Better, worse or the same? Better, at least the Ravens hope so.
No group underwent more changes on the Ravens than the offensive line. There is no starter returning to the same spot from last season’s playoffs.
Stanley, a first-team All-Pro in 2019, is expected to return at left tackle at some point in training camp after suffering a season-ending ankle injury in Week 8. Bradley Bozeman, a two-year starter at left guard, has moved to his more natural position at center, which was a major trouble spot for Baltimore last season.
Zeiter, the team’s biggest free-agent addition, should provide some Marshal Yanda-type stability at right guard. The Ravens made a bold move of trading Orlando Brown Jr. to the Kansas City Chiefs and replacing him at right tackle with Alejandro Villanueva, the former left tackle for the Pittsburgh Steelers.
The major question mark is at left guard. Rookie third-round pick Ben Cleveland appears to the be the frontrunner, although he’ll have to beat out Tyre Phillips and Ben Powers.
Bozeman has yet to start a game at center over his first three seasons with Baltimore. However, that is where he played (and excelled) while at Alabama, and there is a good chance he makes the switch heading into 2021. Bozeman has given the Ravens average play as their starter at left guard over the past two seasons on a whopping 2,357 snaps, including the postseason (fourth among all offensive players). That snap count is part of the reason he’s been one of the 10 most valuable guards in the league since 2019, per PFF WAR.
This coming season may serve as a case study for how important scheme can be for offensive linemen. Zeitler was released by the Giants after struggling through the worst season of his NFL career — albeit one still good enough to rank among the top 32 guards in the NFL — but was quickly picked up by the Ravens, who have one of the most friendly schemes in the league for offensive linemen. You don’t need to go back far to find Zeitler posting grades among the best in the NFL, and we could see that again for the Ravens this year.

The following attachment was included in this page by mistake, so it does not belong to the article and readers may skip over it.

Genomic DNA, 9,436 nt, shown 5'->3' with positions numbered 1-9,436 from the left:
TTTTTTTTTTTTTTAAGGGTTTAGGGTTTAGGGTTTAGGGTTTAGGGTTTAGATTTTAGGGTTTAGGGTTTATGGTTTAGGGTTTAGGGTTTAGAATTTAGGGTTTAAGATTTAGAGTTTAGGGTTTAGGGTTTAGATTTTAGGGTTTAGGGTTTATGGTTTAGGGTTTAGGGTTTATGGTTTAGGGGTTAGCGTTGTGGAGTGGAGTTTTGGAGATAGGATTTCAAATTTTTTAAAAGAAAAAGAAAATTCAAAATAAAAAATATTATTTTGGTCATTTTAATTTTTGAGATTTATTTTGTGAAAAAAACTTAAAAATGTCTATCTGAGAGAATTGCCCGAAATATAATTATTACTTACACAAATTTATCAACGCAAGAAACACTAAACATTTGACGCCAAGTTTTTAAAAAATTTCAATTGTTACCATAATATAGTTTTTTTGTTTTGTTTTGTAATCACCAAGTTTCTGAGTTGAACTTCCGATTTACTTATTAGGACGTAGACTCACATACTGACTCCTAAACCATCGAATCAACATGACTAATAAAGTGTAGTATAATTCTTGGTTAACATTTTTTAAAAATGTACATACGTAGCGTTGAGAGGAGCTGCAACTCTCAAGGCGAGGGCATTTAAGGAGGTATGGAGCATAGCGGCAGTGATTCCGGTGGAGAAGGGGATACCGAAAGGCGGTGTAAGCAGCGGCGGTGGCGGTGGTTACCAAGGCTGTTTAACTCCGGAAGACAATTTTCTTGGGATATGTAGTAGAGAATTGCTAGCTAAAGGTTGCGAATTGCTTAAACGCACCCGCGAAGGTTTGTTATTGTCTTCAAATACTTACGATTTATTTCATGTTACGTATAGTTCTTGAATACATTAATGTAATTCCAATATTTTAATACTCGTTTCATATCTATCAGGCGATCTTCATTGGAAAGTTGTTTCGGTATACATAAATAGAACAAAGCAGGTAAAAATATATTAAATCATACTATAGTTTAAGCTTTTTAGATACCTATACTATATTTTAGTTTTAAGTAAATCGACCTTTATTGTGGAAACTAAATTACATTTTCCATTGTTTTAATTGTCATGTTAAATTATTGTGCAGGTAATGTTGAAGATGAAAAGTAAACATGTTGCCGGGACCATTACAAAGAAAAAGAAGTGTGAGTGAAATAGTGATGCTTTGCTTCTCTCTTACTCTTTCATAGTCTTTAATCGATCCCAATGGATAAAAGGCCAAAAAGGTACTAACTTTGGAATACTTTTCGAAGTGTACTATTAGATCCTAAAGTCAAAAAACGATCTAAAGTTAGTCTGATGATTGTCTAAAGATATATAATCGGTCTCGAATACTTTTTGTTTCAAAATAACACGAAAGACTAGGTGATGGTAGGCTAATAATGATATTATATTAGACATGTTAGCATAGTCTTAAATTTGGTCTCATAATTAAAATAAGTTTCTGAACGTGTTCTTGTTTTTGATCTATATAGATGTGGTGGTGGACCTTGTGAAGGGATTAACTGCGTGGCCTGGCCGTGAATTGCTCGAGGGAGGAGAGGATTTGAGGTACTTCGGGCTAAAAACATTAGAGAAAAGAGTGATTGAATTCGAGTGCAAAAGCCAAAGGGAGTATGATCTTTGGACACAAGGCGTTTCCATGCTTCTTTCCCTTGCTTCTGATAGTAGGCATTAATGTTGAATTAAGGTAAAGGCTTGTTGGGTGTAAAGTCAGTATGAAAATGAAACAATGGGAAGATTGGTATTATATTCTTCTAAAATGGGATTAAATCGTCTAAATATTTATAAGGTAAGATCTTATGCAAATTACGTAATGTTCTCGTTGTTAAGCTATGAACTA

Stanley was his usual self prior to going down with a season-ending injury in Week 8 of 2020, virtually never losing in pass protection. He earned a 91.0 pass-blocking grade over his six outings, which at the time was the best in the NFL. In 2019, Stanley led all tackles in pass-blocking grade by over four grading points with a 93.3 mark.
While Baltimore’s offense helps, Stanley maintains his strong ranking when isolating the data set to true pass sets. He ranks fourth among all tackles in true pass set grade since entering the league in 2016, and he jumps to first when looking at just the past two seasons.
Baltimore smartly avoided having to pay Orlando Brown Jr., offloaded him for major draft capital and then signed an average, veteran offensive lineman to replace him. Over the past three years, Villanueva ranks 12th among left tackles in pass-blocking grade and has routinely done his job in the ground game, producing a negatively graded run-block rate that sits in the 82nd percentile at the position. He has just four career snaps at right tackle (all of which came in his first season in 2014), but he should hold up just fine there for Baltimore.
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Impressive stat to know: Measured in at 6-6 and 343 pounds and ran a 5.05 (92nd percentile) in the 40 at the Georgia Pro Day
Cleveland was born to play in Baltimore. That sentence reads weird if you’re a Ravens fan, doesn’t it? This former Georgia star kindly moves 300-pound defensive linemen out of the intended run lane as if he was organizing stuffed animals in a little kid’s room. Stiff? Yes. But unfairly powerful. After Marshal Yanda’s retirement, the Ravens lost some grown man strength at guard. Cleveland won’t be the next Yanda, but he can provide some of the jolt Baltimore missed in 2020. Cleveland was drafted in Round 3 to start right away.
Defensive lineman Justin Madubuike
Injuries delayed the start of Madubuike’s rookie season, but once the 22-year-old defensive lineman got rolling, he seemed to make at least one eye-popping play a week, earning solid grades as a run and pass defender. You don’t necessarily look at 19 tackles and one sack and think “star,” but the tape told a more tantalizing story about Madubuike’s potential. With his quickness off the ball, he could become the interior pass rusher the Ravens have lacked in recent seasons. He’s not a mountain who will swallow multiple blockers a la Brandon Williams; he’s a playmaker. Veteran teammates Derek Wolfe and Calais Campbell have predicted a big leap from Madubuike in 2021. The Ravens need that kind of breakout from him as they look to the future of a position group dominated by graybeards.